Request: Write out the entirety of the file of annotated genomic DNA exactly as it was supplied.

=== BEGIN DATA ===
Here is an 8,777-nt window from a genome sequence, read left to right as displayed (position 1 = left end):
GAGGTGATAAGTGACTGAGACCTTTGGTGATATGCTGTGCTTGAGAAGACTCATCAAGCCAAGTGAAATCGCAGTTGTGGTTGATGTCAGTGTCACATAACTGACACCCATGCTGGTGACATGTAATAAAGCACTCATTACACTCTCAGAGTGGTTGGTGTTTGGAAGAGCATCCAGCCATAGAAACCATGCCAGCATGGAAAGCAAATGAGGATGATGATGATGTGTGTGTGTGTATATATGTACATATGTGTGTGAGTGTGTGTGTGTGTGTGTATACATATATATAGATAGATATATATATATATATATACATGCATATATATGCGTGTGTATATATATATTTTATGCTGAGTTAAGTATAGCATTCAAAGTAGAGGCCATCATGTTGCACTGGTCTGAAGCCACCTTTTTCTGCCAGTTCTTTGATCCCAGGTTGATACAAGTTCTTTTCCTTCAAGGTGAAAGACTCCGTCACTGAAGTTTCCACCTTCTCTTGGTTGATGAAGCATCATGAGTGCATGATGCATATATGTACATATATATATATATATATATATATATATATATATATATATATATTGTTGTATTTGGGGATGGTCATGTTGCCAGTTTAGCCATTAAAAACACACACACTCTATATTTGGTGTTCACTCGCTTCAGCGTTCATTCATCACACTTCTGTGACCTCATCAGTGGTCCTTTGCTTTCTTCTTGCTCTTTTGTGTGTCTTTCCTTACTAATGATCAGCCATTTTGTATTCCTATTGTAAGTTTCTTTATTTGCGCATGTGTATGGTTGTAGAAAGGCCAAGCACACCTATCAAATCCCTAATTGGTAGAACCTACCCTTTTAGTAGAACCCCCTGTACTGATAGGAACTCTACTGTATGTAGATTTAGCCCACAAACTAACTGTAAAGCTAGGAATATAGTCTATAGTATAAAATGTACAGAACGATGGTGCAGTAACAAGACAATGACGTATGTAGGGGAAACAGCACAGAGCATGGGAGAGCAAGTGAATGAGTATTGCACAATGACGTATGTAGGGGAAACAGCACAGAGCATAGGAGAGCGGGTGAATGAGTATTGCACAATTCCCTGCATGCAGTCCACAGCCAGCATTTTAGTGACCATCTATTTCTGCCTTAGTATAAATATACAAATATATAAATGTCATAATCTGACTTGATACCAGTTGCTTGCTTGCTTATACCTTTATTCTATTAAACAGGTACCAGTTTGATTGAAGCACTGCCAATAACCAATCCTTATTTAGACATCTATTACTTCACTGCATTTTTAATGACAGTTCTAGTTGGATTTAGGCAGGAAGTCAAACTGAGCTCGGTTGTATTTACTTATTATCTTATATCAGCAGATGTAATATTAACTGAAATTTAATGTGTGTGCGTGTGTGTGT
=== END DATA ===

Here is an 8,777-nt window from a genome sequence, read left to right as displayed (position 1 = left end):
GAGGTGATAAGTGACTGAGACCTTTGGTGATATGCTGTGCTTGAGAAGACTCATCAAGCCAAGTGAAATCGCAGTTGTGGTTGATGTCAGTGTCACATAACTGACACCCATGCTGGTGACATGTAATAAAGCACTCATTACACTCTCAGAGTGGTTGGTGTTTGGAAGAGCATCCAGCCATAGAAACCATGCCAGCATGGAAAGCAAATGAGGATGATGATGATGTGTGTGTGTGTATATATGTACATATGTGTGTGAGTGTGTGTGTGTGTGTGTATACATATATATAGATAGATATATATATATATATATACATGCATATATATGCGTGTGTATATATATATTTTATGCTGAGTTAAGTATAGCATTCAAAGTAGAGGCCATCATGTTGCACTGGTCTGAAGCCACCTTTTTCTGCCAGTTCTTTGATCCCAGGTTGATACAAGTTCTTTTCCTTCAAGGTGAAAGACTCCGTCACTGAAGTTTCCACCTTCTCTTGGTTGATGAAGCATCATGAGTGCATGATGCATATATGTACATATATATATATATATATATATATATATATATATATATATATATTGTTGTATTTGGGGATGGTCATGTTGCCAGTTTAGCCATTAAAAACACACACACTCTATATTTGGTGTTCACTCGCTTCAGCGTTCATTCATCACACTTCTGTGACCTCATCAGTGGTCCTTTGCTTTCTTCTTGCTCTTTTGTGTGTCTTTCCTTACTAATGATCAGCCATTTTGTATTCCTATTGTAAGTTTCTTTATTTGCGCATGTGTATGGTTGTAGAAAGGCCAAGCACACCTATCAAATCCCTAATTGGTAGAACCTACCCTTTTAGTAGAACCCCCTGTACTGATAGGAACTCTACTGTATGTAGATTTAGCCCACAAACTAACTGTAAAGCTAGGAATATAGTCTATAGTATAAAATGTACAGAACGATGGTGCAGTAACAAGACAATGACGTATGTAGGGGAAACAGCACAGAGCATGGGAGAGCAAGTGAATGAGTATTGCACAATGACGTATGTAGGGGAAACAGCACAGAGCATAGGAGAGCGGGTGAATGAGTATTGCACAATTCCCTGCATGCAGTCCACAGCCAGCATTTTAGTGACCATCTATTTCTGCCTTAGTATAAATATACAAATATATAAATGTCATAATCTGACTTGATACCAGTTGCTTGCTTGCTTATACCTTTATTCTATTAAACAGGTACCAGTTTGATTGAAGCACTGCCAATAACCAATCCTTATTTAGACATCTATTACTTCACTGCATTTTTAATGACAGTTCTAGTTGGATTTAGGCAGGAAGTCAAACTGAGCTCGGTTGTATTTACTTATTATCTTATATCAGCAGATGTAATATTAACTGAAATTTAATGTGTGTGCGTGTGTGTGT